Around 100 million sharks are estimated to be killed each year for their fins and meat. Countries will discuss including more species of sharks and rays protection under wildlife trade rules in Geneva.
According to a recent scientific assessment, Wedgefish and guitarfish are collectively known as “rhino rays”, because of their elongated snouts. They are now the most endangered marine fish group,
“With this new science just come out, fresh in everyone’s minds a month ago, on these wedge fish and guitarfish, it’s clearly last chance saloon for them,” Luke Warwick of the Wildlife Conservation Society told BBC News.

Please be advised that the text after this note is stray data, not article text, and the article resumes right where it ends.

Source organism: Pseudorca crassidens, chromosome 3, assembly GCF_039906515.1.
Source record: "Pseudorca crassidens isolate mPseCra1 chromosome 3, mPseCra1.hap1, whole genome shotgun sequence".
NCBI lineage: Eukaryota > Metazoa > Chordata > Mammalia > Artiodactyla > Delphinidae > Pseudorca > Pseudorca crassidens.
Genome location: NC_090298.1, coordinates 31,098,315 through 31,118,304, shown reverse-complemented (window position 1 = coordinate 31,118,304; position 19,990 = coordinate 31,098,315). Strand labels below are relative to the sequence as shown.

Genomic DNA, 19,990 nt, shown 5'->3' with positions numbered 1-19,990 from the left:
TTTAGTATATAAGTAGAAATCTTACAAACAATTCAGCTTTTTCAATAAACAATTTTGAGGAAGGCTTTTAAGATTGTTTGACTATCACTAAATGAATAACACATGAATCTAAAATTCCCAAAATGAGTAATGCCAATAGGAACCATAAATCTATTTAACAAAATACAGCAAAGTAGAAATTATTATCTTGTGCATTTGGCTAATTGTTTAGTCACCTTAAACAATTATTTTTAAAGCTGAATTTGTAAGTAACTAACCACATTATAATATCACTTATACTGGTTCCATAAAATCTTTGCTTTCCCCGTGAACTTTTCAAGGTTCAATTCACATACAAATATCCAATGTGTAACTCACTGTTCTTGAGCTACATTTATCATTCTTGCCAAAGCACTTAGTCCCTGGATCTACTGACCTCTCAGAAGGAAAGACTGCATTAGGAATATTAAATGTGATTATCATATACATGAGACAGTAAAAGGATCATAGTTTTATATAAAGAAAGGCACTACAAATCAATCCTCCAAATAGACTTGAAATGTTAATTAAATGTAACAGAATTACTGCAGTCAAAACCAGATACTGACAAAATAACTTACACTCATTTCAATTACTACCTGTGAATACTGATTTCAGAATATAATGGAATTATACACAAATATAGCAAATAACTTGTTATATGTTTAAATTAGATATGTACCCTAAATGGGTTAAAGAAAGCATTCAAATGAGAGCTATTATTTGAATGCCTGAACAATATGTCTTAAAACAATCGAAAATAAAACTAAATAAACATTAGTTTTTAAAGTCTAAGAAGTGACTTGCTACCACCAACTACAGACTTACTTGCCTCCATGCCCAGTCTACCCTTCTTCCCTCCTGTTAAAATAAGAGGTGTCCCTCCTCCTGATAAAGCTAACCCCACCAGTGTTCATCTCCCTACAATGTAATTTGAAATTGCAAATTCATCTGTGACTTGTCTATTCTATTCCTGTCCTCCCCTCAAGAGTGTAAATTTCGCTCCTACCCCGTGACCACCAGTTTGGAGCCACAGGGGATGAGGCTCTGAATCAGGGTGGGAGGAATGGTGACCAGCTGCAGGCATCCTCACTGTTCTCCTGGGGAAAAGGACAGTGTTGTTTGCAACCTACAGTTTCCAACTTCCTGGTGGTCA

“The fins of wedge fish and guitarfish can be worth as much as a thousand dollars a kilogramme, he added.
According to the reports, “there are proposals to add a further 18 sharks and rays to Appendix II of The Convention on International Trade in Endangered Species of Wild Fauna and Flora.”
If the law passed, the countries would have to ensure that all continued trade was sustainable and legal.
“They should number in the tens of millions in all of the world’s oceans and we’re taking them out by the hundreds of thousands or millions a year, so it’s even looking bad for these highly migratory much more abundant sharks,” said Luke Warwick.